Lee has reason to smile when she looks three blocks up the street from The Center toward downtown Covington. To anchor growth and give it a direction, Newton County focused on something already there: Covington square. Thanks to a master plan developed by award winning neighborhood planner Andres Duany, as well as input from citizens, business, civic and political leaders, the square has become a focal point of the community and has fueled a resurgence of civic will that radiates throughout the county, both in commercial and residential development.





Mayfield Hardware and other longtime commercial residents on the square have been joined by a variety of fresh businesses and restaurants. A recently constructed building on Church Street facing the square's southeast corner is home to street level shops and restaurants and stunning two story lofts above. Priced in the low- to mid-$200,000s, the lofts achieved 70 percent occupancy prior to December.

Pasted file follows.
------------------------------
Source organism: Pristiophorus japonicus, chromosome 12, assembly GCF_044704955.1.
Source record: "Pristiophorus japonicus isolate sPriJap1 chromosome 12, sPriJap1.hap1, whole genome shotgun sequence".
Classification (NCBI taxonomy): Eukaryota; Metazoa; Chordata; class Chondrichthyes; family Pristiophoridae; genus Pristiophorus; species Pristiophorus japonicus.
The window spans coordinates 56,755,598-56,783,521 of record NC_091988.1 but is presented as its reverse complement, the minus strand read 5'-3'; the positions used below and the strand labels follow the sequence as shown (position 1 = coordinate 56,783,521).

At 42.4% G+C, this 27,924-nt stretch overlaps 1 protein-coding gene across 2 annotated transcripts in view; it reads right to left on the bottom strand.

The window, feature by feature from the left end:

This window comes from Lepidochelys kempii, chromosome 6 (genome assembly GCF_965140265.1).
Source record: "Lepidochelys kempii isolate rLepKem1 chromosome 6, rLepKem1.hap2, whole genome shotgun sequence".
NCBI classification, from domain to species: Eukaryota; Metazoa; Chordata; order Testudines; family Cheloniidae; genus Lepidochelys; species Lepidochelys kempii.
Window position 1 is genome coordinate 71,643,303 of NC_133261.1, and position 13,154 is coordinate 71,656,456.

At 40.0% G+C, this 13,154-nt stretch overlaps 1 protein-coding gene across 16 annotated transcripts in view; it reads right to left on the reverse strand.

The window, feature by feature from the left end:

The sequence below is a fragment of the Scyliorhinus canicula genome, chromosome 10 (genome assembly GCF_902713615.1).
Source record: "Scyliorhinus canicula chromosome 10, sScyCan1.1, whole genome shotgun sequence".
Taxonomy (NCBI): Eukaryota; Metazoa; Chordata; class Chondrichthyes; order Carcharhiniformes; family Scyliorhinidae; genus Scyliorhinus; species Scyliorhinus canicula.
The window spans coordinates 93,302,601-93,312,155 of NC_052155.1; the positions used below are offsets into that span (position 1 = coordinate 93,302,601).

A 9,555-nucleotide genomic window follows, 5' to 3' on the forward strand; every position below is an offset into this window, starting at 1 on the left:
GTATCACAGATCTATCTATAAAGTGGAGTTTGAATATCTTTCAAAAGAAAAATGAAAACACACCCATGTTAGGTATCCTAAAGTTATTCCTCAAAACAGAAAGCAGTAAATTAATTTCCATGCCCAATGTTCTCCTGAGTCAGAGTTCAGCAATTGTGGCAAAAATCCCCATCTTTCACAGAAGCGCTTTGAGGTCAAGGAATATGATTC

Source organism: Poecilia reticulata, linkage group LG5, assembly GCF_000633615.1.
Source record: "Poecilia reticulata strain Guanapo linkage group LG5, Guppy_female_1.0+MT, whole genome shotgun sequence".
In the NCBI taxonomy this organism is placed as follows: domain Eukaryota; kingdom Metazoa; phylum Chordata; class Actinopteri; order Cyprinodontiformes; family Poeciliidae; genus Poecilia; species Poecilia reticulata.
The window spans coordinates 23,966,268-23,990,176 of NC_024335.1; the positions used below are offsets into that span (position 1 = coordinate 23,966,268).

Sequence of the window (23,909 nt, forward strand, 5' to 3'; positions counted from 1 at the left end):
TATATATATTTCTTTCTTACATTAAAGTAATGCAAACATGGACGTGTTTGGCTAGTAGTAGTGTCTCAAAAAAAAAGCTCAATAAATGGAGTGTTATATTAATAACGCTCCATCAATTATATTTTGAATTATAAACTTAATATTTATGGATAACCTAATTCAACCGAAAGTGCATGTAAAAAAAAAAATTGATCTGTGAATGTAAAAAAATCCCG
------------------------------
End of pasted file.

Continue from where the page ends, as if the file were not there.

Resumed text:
Mayor Sam Ramsey, owner of Ramsey Furniture Company - a downtown Covington staple since 1919 - is pleased to see the redevelopment but has more pressing concerns. The city purchases natural gas and resells to citizens in Covington, Mansfield, Newborn and Oxford. Last October, Ramsey was faced with a $1.8 million gas bill, almost double the amount paid in October 2004.





"And we aren't even in the cold months yet," he says. "Everyone was up in arms about gasoline prices. Turns out we were worrying about the wrong thing."